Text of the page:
Breathing Difficulty While Diving

By Fred Bove, M.D., Ph.D.

                   
Breathing Difficulty
While Diving
                  
                                   

For the past 10 years or so we have been aware of an interesting and worrisome problem that occurs in some divers while they are underwater. The problem is the rapid development of severe shortness of breath caused by fluid leaking from the bloodstream into the air spaces in the lungs, and impairing the flow of oxygen into the blood. In medicine we call this pulmonary edema. It is somewhat akin to drowning, but the fluid comes from the body and not from the outside environment. A letter from a diver describes the sensation:

"...I went down to the bottom, knelt in the sand and remained still so as not to disturb the fish. I was in about 25 to 30 feet of water for about 10 minutes or so when I started coughing into my regulator. I noticed my breathing was a little fast for someone who was inactive. Over the next five minutes or so, my coughing became more and more frequent. I started to become a little concerned and signaled to my buddy that I was going up. By the time I surfaced I was very short of breath. I swam to the stern of the boat and just hung on to the ladder. I kept coughing and coughing and coughing. ...I kept coughing up a lot of secretions. I was having coughing fits. By the time we got back to the dock, my coughing slowed up. The shortness of breath cleared up after I was inactive and sitting for a few minutes. It was about five or six hours before I felt totally normal. If I had to put a label on what I was experiencing, it would be that of pulmonary edema. This episode was the third and worst yet..."

This problem was described in 1990 at a scientific meeting of diving medical physicians. The syndrome occurred in divers who were wearing wetsuits in cold water. In the first report they were all over 50 years old, and it was thought that these individuals had heart problems that occurred for the first time while diving. However, subsequent reports were published that included younger divers in warm water with no medical history of any serious disease. Some of these individuals were taken to hospitals and were found to have fluid scattered throughout the air spaces of the lungs and inadequate oxygen in the blood.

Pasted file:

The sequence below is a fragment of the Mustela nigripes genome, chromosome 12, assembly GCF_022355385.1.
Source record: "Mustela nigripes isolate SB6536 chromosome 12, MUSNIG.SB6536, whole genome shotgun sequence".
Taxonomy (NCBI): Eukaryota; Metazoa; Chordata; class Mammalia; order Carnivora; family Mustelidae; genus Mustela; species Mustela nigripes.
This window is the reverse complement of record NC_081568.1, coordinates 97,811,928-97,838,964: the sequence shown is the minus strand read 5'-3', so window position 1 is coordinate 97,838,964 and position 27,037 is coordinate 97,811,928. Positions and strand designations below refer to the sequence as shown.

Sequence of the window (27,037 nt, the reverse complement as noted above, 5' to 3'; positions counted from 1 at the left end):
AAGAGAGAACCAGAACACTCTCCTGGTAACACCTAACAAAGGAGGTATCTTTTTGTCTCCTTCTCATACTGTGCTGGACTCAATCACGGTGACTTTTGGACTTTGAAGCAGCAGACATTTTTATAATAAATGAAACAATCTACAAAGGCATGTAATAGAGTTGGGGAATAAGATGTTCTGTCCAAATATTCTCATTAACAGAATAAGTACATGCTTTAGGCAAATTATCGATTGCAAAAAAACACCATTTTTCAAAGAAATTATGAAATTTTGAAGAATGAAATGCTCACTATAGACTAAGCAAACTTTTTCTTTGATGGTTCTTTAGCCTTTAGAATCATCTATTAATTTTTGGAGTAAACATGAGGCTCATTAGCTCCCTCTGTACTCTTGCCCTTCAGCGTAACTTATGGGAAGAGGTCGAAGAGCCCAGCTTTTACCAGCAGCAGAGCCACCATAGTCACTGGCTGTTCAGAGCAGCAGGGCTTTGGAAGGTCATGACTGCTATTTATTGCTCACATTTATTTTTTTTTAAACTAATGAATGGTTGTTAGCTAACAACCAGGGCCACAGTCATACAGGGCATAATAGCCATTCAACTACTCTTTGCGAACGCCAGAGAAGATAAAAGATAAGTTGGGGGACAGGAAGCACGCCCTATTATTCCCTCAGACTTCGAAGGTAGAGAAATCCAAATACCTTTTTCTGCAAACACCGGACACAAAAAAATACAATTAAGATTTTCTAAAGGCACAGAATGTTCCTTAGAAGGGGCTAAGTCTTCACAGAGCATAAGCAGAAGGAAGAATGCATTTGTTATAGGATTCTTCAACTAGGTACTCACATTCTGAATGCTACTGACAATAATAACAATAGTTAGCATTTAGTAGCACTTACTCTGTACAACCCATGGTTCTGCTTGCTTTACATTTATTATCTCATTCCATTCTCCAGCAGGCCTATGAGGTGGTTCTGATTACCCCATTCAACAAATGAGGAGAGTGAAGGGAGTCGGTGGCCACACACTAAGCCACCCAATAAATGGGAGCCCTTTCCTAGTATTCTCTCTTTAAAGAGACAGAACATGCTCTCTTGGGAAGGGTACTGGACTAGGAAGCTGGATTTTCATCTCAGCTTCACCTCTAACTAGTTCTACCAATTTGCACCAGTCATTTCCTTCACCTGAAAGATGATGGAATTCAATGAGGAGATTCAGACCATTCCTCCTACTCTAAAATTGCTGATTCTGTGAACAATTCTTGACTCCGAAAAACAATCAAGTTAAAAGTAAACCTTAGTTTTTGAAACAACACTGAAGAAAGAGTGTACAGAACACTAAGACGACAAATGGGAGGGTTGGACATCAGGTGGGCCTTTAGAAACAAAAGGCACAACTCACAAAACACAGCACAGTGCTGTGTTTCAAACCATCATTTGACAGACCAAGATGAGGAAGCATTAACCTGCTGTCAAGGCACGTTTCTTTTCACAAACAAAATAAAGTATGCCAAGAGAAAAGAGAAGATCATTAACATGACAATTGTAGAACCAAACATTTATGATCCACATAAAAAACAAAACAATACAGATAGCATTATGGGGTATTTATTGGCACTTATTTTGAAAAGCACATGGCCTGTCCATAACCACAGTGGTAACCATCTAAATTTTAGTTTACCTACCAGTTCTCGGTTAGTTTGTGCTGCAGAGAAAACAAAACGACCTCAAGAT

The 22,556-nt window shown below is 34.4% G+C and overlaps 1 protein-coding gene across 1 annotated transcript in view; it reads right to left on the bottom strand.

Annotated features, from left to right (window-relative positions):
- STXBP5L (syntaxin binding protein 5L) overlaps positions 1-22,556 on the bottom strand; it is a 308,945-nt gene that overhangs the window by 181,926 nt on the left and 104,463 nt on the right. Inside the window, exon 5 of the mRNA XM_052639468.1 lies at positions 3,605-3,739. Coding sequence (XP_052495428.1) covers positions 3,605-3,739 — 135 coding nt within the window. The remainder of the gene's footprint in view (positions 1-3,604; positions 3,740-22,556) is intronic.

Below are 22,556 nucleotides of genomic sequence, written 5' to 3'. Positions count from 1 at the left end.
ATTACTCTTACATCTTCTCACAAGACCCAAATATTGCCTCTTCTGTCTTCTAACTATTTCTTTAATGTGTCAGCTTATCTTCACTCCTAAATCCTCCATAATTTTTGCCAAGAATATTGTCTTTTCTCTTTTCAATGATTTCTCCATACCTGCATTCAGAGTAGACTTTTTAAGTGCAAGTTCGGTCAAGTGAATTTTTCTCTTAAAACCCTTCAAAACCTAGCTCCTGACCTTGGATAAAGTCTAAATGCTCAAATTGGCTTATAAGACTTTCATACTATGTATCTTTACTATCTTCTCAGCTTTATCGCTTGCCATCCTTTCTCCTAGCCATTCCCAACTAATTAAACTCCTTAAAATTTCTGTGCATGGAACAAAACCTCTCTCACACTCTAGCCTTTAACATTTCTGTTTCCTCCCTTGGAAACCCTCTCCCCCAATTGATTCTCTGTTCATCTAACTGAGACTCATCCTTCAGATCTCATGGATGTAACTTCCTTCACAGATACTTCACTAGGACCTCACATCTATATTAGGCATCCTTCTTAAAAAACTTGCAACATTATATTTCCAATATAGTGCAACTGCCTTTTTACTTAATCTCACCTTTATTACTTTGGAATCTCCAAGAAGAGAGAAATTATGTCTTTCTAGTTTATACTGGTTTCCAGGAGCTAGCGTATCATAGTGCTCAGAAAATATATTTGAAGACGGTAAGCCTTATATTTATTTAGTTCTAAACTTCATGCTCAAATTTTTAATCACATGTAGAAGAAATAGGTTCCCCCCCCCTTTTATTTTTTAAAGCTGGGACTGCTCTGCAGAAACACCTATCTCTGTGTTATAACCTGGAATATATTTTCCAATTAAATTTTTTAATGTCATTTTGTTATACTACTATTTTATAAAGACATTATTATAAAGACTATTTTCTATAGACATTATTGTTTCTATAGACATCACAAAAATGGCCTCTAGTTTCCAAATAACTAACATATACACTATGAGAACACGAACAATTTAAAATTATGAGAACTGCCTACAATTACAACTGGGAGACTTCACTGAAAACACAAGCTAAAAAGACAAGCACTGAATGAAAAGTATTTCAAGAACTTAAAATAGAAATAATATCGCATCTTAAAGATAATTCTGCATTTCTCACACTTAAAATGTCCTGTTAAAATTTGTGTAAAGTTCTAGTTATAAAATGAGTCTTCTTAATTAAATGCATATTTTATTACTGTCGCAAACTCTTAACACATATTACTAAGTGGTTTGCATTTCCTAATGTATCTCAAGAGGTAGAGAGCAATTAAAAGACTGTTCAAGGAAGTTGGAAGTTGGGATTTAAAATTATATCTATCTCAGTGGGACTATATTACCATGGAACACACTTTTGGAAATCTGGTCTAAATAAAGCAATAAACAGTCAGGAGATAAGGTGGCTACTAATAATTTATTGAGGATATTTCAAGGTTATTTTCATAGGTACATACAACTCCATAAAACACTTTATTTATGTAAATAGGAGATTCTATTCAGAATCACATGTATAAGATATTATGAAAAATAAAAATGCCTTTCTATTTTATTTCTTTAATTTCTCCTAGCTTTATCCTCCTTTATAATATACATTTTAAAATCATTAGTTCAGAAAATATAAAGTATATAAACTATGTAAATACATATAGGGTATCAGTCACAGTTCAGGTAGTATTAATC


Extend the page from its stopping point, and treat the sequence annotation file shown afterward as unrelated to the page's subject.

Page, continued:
This problem, called pulmonary edema, usually occurs because the heart is injured or damaged, or because a process has occurred in the lung to allow fluid to leak from the bloodstream and fill the air spaces with plasma. The most serious and discomforting symptom is the rapid onset of severe shortness of breath and coughing while diving. The diver describes this well in the letter, which is a typical description.

Although immersion pulmonary edema is rare, it is certainly not trivial and can cause significant problems with divers. The mechanism for it is not well-understood, but some precautions are worth stating:

  • Be sure your regulator is breathing normally. If there is resistance to inspiration, have the regulator checked and adjusted. A malfunctioning regulator that does not supply adequate air will cause negative pressure breathing and may induce pulmonary edema.


  • Don't dive if you have high blood pressure. Be sure your blood pressure is treated and normal before diving.


  • Be careful with excess fluid intake. There have been a few documented instances when divers were given large amounts of fluid just prior to diving and developed immersion pulmonary edema.


  • If you have a heart problem, be sure you discuss diving with your physician and avoid diving unless your heart problem is stable and well controlled with medication. Most divers who experience immersion pulmonary edema are found to have normal hearts.

Although the cause for immersion pulmonary edema is unknown, these precautions can provide some protection. If you develop severe shortness of breath underwater, ascend at a normal rate to avoid lung overpressure. If your symptoms persist on the surface, breathe 100 percent oxygen if it is available. Consult your physician to be certain that your health is normal before returning to diving.

You can find more information on
diving medicine at www.scubamed.com.